“By entering into this deal, Harvard and MIT have shown that they’re committed to a new business model. That is, they’ll continue their excellence in the residential model for a select few but will also leverage their expertise and teaching resources to provide high-quality education to the masses at affordable prices. To start with, they developed an incredible collection of content in edX, which netted them $800 million. They’ll use that money to further expand their online strategy.

This development should serve as a wakeup call for other colleges and universities. Lamenting a lack of government support and declining enrollments won’t help. They must instead ask how they can orchestrate an ecosystem to offer high-quality education at low cost. They currently follow a vertical integration model where they perform the entire value chain in house, from admitting students all the way to awarding degrees. They must start thinking about how to unbundle the value chain and outsource areas where others possess superior core competencies — for example, to content creators like Outlier.org, outreach platforms like edX, and those in the gaming industry with expertise in artificial and augmented reality and capabilities to create immersive experiences. By partnering and controlling significant parts of value chain instead of resisting them, universities can gain a significant portion of revenues that would steadily migrate toward EdTech companies. Those additional revenues can provide seed capital to universities to drive their own EdTech initiatives. Right now, they’re mere spectators in the game.”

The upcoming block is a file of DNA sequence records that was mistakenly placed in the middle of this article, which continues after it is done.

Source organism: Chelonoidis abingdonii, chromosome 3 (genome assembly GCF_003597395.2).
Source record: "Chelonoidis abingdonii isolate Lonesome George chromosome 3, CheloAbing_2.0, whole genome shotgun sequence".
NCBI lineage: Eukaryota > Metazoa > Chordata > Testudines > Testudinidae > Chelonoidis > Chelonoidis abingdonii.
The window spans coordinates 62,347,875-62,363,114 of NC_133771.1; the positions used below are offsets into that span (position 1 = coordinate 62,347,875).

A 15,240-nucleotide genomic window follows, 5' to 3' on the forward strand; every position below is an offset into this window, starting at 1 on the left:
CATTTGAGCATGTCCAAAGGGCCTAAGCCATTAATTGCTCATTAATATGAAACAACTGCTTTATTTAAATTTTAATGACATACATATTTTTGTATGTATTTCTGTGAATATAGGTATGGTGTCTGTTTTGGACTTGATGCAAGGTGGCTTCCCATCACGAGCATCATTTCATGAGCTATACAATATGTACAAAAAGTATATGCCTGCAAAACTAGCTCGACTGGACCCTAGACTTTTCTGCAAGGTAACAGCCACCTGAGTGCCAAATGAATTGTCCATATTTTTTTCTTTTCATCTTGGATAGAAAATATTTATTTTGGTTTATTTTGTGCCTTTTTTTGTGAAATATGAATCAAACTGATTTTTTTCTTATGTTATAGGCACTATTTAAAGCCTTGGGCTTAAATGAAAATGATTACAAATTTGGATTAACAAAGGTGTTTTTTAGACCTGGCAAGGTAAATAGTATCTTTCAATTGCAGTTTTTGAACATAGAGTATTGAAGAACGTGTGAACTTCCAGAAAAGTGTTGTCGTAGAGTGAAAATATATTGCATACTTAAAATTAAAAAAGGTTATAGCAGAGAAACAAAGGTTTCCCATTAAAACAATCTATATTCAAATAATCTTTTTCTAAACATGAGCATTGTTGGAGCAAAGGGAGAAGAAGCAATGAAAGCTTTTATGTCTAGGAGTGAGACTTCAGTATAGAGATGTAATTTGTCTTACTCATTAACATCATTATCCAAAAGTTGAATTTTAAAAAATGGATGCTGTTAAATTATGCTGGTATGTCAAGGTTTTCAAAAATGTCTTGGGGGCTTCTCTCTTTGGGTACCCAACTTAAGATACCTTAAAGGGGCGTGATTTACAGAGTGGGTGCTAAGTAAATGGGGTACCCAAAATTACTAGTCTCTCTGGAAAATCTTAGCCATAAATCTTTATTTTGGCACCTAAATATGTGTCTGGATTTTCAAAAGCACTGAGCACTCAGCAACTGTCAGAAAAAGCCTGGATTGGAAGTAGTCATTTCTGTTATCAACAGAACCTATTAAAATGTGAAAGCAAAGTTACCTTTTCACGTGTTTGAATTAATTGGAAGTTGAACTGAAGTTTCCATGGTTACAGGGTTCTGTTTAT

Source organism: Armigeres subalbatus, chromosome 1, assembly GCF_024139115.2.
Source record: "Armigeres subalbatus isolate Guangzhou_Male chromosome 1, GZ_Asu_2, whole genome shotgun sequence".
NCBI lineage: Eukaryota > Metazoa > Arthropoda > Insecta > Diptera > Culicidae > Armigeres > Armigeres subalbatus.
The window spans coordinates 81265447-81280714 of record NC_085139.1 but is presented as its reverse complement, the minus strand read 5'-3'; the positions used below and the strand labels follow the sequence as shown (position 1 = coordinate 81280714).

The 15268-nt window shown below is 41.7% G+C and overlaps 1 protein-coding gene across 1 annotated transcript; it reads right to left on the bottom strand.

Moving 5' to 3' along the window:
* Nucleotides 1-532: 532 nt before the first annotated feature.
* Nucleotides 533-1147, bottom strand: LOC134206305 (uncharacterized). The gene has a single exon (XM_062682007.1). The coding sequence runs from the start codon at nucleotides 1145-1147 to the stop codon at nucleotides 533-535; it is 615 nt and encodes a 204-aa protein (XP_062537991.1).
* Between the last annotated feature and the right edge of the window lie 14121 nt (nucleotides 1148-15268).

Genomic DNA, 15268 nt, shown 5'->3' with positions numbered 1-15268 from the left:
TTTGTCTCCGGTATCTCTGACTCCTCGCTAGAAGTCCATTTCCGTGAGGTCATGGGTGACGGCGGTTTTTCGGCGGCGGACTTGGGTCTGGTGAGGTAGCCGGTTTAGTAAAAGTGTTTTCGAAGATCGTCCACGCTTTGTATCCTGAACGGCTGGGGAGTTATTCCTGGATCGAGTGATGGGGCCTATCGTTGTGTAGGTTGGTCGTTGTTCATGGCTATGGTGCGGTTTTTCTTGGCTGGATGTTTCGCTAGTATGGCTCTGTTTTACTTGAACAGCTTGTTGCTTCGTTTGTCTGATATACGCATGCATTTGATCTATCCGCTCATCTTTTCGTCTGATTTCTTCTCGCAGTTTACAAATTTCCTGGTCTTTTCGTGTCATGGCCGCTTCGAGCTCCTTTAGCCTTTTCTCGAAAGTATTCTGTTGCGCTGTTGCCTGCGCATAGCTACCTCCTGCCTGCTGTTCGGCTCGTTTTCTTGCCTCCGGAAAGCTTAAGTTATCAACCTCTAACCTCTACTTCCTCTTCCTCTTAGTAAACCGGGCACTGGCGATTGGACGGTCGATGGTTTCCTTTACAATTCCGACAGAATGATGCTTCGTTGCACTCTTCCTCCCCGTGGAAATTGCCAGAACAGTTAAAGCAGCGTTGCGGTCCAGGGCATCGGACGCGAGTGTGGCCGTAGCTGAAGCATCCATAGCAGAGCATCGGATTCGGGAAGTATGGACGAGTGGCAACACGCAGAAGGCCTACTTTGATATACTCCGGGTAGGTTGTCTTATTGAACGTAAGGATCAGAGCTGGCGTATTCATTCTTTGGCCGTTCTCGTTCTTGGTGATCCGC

MIT and Harvard Have Sold Higher Education’s Future

“Last week Harvard University and the Massachusetts Institute of Technology sold their edX platform to a for-profit company for $800 million. Founded by the two institutions nearly a decade ago, edX was higher education’s answer to the venture-backed start-ups jostling for an online-course windfall. With the sale to one of those firms, Maryland-based 2U, Harvard and MIT have surrendered. Their decision to fold is a major, and potentially fateful, act of betrayal.